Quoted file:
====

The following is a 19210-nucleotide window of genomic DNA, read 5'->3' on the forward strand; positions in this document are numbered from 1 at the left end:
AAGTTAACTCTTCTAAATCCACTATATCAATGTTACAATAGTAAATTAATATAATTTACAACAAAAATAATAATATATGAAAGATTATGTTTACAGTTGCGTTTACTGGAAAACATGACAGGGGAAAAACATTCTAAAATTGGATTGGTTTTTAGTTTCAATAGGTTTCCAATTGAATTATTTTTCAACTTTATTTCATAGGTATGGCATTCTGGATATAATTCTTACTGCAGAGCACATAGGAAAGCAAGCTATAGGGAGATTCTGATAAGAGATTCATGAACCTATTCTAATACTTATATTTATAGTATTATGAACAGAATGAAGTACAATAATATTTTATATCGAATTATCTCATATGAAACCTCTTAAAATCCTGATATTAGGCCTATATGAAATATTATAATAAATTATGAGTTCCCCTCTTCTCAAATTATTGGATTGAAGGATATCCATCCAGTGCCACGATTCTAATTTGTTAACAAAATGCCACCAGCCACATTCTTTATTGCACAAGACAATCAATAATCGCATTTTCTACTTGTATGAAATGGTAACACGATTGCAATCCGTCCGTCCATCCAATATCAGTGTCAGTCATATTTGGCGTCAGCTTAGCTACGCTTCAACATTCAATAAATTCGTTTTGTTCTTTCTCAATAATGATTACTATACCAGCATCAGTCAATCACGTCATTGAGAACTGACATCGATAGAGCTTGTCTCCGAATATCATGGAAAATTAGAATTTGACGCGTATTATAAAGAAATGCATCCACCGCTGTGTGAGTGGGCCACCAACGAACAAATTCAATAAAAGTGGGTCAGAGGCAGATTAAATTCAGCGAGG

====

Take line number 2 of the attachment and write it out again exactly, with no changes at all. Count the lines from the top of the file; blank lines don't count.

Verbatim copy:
AAGTTAACTCTTCTAAATCCACTATATCAATGTTACAATAGTAAATTAATATAATTTACAACAAAAATAATAATATATGAAAGATTATGTTTACAGTTGCGTTTACTGGAAAACATGACAGGGGAAAAACATTCTAAAATTGGATTGGTTTTTAGTTTCAATAGGTTTCCAATTGAATTATTTTTCAACTTTATTTCATAGGTATGGCATTCTGGATATAATTCTTACTGCAGAGCACATAGGAAAGCAAGCTATAGGGAGATTCTGATAAGAGATTCATGAACCTATTCTAATACTTATATTTATAGTATTATGAACAGAATGAAGTACAATAATATTTTATATCGAATTATCTCATATGAAACCTCTTAAAATCCTGATATTAGGCCTATATGAAATATTATAATAAATTATGAGTTCCCCTCTTCTCAAATTATTGGATTGAAGGATATCCATCCAGTGCCACGATTCTAATTTGTTAACAAAATGCCACCAGCCACATTCTTTATTGCACAAGACAATCAATAATCGCATTTTCTACTTGTATGAAATGGTAACACGATTGCAATCCGTCCGTCCATCCAATATCAGTGTCAGTCATATTTGGCGTCAGCTTAGCTACGCTTCAACATTCAATAAATTCGTTTTGTTCTTTCTCAATAATGATTACTATACCAGCATCAGTCAATCACGTCATTGAGAACTGACATCGATAGAGCTTGTCTCCGAATATCATGGAAAATTAGAATTTGACGCGTATTATAAAGAAATGCATCCACCGCTGTGTGAGTGGGCCACCAACGAACAAATTCAATAAAAGTGGGTCAGAGGCAGATTAAATTCAGCGAGG